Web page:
ROME (Reuters) - Western countries voiced concern on Thursday that tensions in Libya could slip out of control in the absence of a functioning political system, and they urged the government and rival factions to start talking.
Two-and-a-half years after the fall of former leader Muammar Gaddafi, the oil-rich North African state is struggling to contain violence between rival forces, with Islamist militants gaining an ever-stronger grip on the south of the country.
“The situation in Libya is very worrying,” French Foreign Minister Laurent Fabius told reporters on the margins of a conference in Rome to discuss the Libyan crisis.
He said the uncertain security position, especially in the south, worsened an unstable political situation which required Libyan political forces to come together to reach a solution.
“We are asking the Libyans to talk to each other and to find a stable solution,” he said.
The conference in Rome was overshadowed by the crisis in Ukraine, with a hectic round of bilateral talks at the margins culminating in a 40-minute meeting between U.S. Secretary of State John Kerry and Russian Foreign Minister Sergei Lavrov.
But with violent disputes between rival tribal factions disrupting exports of Libyan oil, the lack of a stable political foundation is causing growing concern for energy-hungry western countries, several of which were involved in overthrowing the Gaddafi government.
“It’s incredibly important for the simple reason that oil is clearly a key driver of the economy,” said Hugh Robertson, a junior minister in Britain’s Foreign Office. “As long as the economy remains depressed that means there are a lot of young people in Libya for whom there is no real viable future inside a new democratic state of Libya.”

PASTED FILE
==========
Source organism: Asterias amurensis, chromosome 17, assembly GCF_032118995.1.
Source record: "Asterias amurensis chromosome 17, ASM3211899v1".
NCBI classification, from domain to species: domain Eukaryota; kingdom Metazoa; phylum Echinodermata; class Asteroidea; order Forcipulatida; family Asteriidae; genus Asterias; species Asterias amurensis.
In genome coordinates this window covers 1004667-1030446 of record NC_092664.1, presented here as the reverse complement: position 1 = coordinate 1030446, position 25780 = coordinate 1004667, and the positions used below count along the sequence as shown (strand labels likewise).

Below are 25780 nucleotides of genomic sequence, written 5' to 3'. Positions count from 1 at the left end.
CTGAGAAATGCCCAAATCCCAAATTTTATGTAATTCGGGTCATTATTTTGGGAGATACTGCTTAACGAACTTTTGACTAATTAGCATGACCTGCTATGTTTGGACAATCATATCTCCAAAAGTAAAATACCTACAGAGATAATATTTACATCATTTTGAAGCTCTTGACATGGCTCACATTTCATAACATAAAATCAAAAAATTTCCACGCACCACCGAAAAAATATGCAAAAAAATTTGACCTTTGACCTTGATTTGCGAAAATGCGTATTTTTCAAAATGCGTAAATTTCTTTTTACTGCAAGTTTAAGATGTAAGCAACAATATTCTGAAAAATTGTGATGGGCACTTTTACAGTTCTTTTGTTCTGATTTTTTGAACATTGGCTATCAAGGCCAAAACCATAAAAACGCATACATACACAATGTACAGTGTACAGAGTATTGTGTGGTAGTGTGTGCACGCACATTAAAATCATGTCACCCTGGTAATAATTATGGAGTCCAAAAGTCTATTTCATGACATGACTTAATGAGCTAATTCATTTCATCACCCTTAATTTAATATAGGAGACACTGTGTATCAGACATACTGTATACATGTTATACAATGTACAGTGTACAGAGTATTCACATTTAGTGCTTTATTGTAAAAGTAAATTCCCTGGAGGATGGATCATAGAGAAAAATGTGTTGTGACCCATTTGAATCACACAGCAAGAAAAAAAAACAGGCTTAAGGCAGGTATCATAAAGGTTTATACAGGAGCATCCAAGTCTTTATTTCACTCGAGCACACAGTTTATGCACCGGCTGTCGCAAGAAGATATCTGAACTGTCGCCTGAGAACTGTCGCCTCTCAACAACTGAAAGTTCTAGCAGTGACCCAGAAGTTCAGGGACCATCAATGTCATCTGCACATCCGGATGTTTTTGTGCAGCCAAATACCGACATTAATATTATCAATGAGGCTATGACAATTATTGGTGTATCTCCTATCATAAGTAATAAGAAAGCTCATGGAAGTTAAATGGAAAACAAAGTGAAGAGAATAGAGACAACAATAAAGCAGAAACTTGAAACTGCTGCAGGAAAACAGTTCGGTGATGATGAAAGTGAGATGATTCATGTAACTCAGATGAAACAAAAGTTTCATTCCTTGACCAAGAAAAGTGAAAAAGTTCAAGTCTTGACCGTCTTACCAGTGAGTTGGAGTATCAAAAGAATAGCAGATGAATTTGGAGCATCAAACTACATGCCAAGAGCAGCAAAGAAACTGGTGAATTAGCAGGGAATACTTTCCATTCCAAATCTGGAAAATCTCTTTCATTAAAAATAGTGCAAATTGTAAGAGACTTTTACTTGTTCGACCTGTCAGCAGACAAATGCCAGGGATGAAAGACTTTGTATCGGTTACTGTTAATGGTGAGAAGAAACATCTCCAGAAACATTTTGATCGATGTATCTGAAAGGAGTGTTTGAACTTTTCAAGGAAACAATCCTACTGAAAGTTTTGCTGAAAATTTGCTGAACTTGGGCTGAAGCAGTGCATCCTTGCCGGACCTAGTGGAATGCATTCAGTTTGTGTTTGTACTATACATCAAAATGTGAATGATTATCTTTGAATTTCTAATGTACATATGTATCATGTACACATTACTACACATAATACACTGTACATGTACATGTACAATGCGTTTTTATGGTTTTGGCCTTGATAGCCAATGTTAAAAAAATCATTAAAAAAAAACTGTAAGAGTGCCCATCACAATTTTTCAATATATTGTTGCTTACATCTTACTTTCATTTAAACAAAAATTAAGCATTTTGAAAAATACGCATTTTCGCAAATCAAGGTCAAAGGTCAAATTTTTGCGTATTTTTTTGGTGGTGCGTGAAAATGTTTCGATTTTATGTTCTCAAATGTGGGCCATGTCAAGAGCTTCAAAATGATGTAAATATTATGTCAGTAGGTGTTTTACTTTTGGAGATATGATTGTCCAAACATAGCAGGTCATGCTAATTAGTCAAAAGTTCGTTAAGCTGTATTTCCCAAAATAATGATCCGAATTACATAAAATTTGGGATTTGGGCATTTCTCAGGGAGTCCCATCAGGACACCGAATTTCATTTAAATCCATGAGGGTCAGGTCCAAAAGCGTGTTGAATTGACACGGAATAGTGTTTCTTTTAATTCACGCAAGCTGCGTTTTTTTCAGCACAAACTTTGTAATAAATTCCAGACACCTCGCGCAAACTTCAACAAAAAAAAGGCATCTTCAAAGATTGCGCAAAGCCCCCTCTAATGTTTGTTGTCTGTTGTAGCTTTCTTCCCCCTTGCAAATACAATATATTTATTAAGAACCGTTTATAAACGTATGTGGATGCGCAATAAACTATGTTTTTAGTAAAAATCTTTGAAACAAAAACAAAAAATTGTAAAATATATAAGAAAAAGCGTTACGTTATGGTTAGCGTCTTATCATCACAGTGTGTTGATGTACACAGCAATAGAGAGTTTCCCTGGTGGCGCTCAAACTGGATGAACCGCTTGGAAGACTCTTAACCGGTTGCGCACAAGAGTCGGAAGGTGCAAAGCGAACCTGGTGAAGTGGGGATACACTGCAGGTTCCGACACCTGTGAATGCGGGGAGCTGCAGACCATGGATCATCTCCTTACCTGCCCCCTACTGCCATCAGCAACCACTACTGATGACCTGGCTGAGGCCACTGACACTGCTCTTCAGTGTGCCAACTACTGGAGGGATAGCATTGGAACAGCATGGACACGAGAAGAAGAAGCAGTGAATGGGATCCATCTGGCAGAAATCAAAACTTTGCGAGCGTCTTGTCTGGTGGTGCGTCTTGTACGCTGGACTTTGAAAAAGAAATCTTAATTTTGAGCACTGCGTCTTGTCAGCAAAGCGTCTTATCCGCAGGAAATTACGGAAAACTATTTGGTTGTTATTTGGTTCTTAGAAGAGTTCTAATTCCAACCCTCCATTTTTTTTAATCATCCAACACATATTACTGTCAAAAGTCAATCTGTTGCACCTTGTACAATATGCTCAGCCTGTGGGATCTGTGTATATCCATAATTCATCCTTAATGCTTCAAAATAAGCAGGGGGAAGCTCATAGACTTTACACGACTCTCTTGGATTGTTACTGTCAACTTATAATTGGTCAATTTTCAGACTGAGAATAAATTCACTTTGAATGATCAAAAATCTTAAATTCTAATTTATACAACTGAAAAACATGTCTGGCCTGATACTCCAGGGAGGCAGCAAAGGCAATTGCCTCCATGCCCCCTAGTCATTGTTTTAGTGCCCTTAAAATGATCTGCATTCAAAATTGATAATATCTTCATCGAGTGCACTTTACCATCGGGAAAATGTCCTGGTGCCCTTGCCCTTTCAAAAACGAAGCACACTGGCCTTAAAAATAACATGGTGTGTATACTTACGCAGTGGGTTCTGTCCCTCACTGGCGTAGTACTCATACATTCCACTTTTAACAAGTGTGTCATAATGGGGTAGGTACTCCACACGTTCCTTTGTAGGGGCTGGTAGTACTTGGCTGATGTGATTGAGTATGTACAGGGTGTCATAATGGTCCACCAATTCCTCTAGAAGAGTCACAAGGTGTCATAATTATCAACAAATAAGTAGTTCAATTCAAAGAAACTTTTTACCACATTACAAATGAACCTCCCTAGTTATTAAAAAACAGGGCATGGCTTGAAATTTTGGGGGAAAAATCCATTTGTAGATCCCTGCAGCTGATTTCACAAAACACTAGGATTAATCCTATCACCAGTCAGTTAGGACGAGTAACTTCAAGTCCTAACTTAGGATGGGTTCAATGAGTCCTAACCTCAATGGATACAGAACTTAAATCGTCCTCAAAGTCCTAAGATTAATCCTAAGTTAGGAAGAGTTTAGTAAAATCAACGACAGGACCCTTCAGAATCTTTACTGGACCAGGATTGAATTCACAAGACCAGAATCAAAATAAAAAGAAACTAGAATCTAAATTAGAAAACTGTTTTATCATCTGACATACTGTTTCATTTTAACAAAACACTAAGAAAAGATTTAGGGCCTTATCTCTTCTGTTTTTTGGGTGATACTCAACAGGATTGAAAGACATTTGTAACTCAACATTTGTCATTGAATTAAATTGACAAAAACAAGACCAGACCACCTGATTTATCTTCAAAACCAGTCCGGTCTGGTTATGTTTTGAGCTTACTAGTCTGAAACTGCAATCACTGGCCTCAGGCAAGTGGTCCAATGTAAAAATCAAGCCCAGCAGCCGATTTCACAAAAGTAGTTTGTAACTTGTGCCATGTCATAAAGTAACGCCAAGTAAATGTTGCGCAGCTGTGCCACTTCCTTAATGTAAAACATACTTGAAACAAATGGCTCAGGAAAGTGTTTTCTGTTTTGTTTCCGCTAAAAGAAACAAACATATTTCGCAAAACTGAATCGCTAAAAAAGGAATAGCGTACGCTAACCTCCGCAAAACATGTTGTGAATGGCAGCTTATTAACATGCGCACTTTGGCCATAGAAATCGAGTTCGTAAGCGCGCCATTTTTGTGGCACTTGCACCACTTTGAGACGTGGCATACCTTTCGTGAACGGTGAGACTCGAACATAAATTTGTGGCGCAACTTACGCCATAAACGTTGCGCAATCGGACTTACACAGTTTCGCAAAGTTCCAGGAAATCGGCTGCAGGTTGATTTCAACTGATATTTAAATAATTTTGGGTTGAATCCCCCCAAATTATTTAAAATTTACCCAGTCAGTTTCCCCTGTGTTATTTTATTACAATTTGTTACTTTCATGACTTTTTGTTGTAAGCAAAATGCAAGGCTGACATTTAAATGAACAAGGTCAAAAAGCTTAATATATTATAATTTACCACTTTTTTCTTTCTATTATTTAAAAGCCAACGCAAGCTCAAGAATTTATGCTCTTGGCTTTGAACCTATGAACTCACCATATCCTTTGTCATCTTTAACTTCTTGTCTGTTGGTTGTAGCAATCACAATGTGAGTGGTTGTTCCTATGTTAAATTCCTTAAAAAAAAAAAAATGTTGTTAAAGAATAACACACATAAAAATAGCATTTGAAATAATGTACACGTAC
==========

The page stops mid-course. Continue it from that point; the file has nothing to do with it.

The weak government in Tripoli is struggling to control well-armed former anti-Gaddafi rebels and Islamist militias, while parliament was stormed by protestors at the weekend who blamed the politicians for the growing chaos.
The United Nations Special Rapporteur Tarek Mitri said the Libya situation would be discussed at a Security Council meeting on Monday.
“There must be a consensus also within Libya to address what seems like the intractable problem of insecurity,” he said.
However no concrete decisions were announced after the meeting beyond vague promises of help with security.
Libyan Foreign Minister Mohamed Abdulaziz pointed to the difficulties of creating a stable political culture in a country that had only recently gone through a civil war after four decades of authoritarian rule.
“We do not deny that we have political struggles and problems,” he said. “We suffer from the absence of a regime. Libya was kidnapped for more than 40 years. Political parties were forbidden under the former regime.”
But he said that stability and security could not be the responsibility of Libya alone, which was fundamentally weaker than neighbouring states in North Africa and the Middle East.
“We suffer from the inexistence of institutions, and that’s what makes us different from Tunisia and Egypt,” he said.
Additional reporting by James Mackenzie, Editing by Angus MacSwan